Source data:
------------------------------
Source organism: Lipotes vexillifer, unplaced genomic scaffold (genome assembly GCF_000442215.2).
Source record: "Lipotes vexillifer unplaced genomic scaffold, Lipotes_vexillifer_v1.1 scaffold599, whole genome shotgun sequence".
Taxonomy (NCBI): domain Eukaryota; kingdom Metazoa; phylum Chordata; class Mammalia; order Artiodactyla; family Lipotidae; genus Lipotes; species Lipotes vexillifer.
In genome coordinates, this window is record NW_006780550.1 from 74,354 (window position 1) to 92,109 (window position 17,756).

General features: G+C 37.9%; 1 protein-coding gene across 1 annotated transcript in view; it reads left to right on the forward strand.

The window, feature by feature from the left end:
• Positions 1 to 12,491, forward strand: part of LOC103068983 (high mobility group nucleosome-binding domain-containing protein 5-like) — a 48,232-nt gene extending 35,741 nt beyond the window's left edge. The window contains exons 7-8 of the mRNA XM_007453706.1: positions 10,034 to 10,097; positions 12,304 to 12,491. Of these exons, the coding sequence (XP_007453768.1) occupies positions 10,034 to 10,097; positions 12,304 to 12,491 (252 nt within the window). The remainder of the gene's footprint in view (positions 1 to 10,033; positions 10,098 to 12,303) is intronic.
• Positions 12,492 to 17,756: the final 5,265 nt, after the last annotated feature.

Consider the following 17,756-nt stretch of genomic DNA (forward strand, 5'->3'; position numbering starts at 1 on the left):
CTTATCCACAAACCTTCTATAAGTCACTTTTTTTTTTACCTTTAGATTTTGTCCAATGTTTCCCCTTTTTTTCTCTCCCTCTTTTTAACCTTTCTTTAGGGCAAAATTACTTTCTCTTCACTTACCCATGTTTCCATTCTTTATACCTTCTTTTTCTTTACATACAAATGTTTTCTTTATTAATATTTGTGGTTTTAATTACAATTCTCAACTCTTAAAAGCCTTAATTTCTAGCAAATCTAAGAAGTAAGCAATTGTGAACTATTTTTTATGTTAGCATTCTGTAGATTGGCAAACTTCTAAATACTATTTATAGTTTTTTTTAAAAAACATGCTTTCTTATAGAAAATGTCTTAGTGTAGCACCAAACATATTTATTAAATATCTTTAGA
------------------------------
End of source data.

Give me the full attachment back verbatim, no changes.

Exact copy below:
Source organism: Lipotes vexillifer, unplaced genomic scaffold (genome assembly GCF_000442215.2).
Source record: "Lipotes vexillifer unplaced genomic scaffold, Lipotes_vexillifer_v1.1 scaffold599, whole genome shotgun sequence".
Taxonomy (NCBI): domain Eukaryota; kingdom Metazoa; phylum Chordata; class Mammalia; order Artiodactyla; family Lipotidae; genus Lipotes; species Lipotes vexillifer.
In genome coordinates, this window is record NW_006780550.1 from 74,354 (window position 1) to 92,109 (window position 17,756).

General features: G+C 37.9%; 1 protein-coding gene across 1 annotated transcript in view; it reads left to right on the forward strand.

The window, feature by feature from the left end:
• Positions 1 to 12,491, forward strand: part of LOC103068983 (high mobility group nucleosome-binding domain-containing protein 5-like) — a 48,232-nt gene extending 35,741 nt beyond the window's left edge. The window contains exons 7-8 of the mRNA XM_007453706.1: positions 10,034 to 10,097; positions 12,304 to 12,491. Of these exons, the coding sequence (XP_007453768.1) occupies positions 10,034 to 10,097; positions 12,304 to 12,491 (252 nt within the window). The remainder of the gene's footprint in view (positions 1 to 10,033; positions 10,098 to 12,303) is intronic.
• Positions 12,492 to 17,756: the final 5,265 nt, after the last annotated feature.

Consider the following 17,756-nt stretch of genomic DNA (forward strand, 5'->3'; position numbering starts at 1 on the left):
CTTATCCACAAACCTTCTATAAGTCACTTTTTTTTTTACCTTTAGATTTTGTCCAATGTTTCCCCTTTTTTTCTCTCCCTCTTTTTAACCTTTCTTTAGGGCAAAATTACTTTCTCTTCACTTACCCATGTTTCCATTCTTTATACCTTCTTTTTCTTTACATACAAATGTTTTCTTTATTAATATTTGTGGTTTTAATTACAATTCTCAACTCTTAAAAGCCTTAATTTCTAGCAAATCTAAGAAGTAAGCAATTGTGAACTATTTTTTATGTTAGCATTCTGTAGATTGGCAAACTTCTAAATACTATTTATAGTTTTTTTTAAAAAACATGCTTTCTTATAGAAAATGTCTTAGTGTAGCACCAAACATATTTATTAAATATCTTTAGA